Inflammatory Environment in MS Impairs Myelin Debris-clearing by Immune Cells
The pro-inflammatory environment characteristic of multiple sclerosis (MS) reduces the levels of PPAR-gamma — a receptor protein whose activation dampens inflammation — and impairs myelin processing in immune cells that clear myelin debris, a study suggests.
These findings may help to better understand how PPAR-gamma regulates the function of these immune cells and contributes to MS progression, the researchers noted. They also may identify potential therapeutic targets for the disease.
The study, “Altered PPARγ Expression Promotes Myelin-Induced Foam Cell Formation in Macrophages in Multiple Sclerosis,” was published in the International Journal of Molecular Sciences.
In MS, the immune system mistakenly attacks myelin, the fatty protective sheath that covers nerve fibers. Previous studies have shown that while macrophages, a type of immune cell, contribute to myelin degradation, they also can promote its repair by clearing related debris from the brain and spinal cord.
The uptake of myelin debris by macrophages leads to the transport of cholesterol, its main fatty component, out of the cell, to keep a healthy fat balance within the cell. However, many macrophages containing abundant vesicles of myelin fragments — and presenting a so-called foamy appearance — are found near sites of myelin loss. Of note, vesicles are tiny sacs that transport material within or outside the cell.
Such findings suggest that macrophages’ myelin processing and fat metabolism may be impaired in MS patients. Notably, a previous study showed that sustained accumulation of myelin debris inside macrophages promotes a pro-inflammatory state.
However, the causes of this fat metabolism dysregulation remain largely unclear.
Now, a team of researchers in Belgium, along with colleagues in France and the Netherlands, have shed light on the mechanisms behind fat metabolism deficits in macrophages.
Their focus was on PPARs, a group of cell surface receptors known to suppress inflammatory pathways and regulate fat metabolism and balance within cells.
The results showed that one type of PPAR, PPAR-gamma, was significantly reduced in monocytes of RRMS patients, compared with those of SPMS patients and healthy people.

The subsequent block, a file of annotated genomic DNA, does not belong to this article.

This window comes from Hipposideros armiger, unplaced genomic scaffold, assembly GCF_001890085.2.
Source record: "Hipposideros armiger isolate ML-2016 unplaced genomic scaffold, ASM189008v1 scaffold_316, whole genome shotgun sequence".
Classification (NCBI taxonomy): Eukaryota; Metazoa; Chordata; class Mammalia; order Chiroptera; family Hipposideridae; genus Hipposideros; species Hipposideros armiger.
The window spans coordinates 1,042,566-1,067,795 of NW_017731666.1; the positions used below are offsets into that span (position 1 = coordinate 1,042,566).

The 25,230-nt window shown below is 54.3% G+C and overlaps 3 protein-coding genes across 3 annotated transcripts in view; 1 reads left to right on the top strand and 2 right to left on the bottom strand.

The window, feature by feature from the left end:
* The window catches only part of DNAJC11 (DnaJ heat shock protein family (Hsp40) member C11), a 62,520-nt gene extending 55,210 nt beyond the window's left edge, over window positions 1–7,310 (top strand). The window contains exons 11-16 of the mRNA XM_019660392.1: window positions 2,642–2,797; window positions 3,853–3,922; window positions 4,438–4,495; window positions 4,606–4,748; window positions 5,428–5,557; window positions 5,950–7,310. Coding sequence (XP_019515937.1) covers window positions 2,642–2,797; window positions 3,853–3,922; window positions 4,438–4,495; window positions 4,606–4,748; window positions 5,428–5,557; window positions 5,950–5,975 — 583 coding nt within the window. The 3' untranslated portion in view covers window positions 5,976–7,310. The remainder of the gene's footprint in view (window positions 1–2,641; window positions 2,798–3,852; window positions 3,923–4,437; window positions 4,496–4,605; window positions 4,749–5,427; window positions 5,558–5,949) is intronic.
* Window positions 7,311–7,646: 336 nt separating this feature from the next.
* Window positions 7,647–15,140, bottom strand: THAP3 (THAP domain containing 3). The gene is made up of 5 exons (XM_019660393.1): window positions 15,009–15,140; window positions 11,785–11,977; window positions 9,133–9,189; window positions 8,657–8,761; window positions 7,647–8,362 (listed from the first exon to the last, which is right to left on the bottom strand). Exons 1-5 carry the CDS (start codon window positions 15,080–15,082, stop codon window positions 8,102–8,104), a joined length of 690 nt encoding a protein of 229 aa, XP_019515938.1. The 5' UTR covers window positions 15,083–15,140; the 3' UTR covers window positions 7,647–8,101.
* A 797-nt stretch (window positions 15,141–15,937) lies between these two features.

These findings suggest that disease-related factors present in RRMS patients — who display a great extent of inflammation — but not in SPMS patients, promote a drop in PPAR-gamma levels in monocytes.
In agreement, growing macrophages from healthy donors in the presence of inflammatory molecules known to contribute to MS reduced their levels of PPAR-gamma. Notably, these molecules also impaired the natural ability of internalized myelin to promote the production of PPAR-gamma.
Further analysis showed that lower levels of PPAR-gamma in macrophages do not impair myelin uptake, but likely affect their ability to process it and to restore fat balance.
Specifically, suppressing PPAR-gamma production in macrophages after myelin uptake led to the buildup of fat-filled vesicles and a foamy appearance, suggesting defects in myelin processing and cholesterol elimination.
Taken together, the findings suggested that the pro-inflammatory environment that is typically associated with MS lowers PPAR-gamma levels in macrophages. In turn, that “promotes myelin-induced foam cell formation … which may negatively impact MS lesion progression,” the researchers wrote.
“This study brings us closer to understanding the mechanisms by which [PPAR-gamma] can modulate macrophage function and MS lesion progression, and may help in the development of therapeutic strategies to target MS,” the team added.
The researchers also noted that further research is needed to clarify the molecular mechanisms underlying the link between PPAR-gamma and the accumulation of fat-filled vesicles in macrophages actively clearing myelin debris in MS.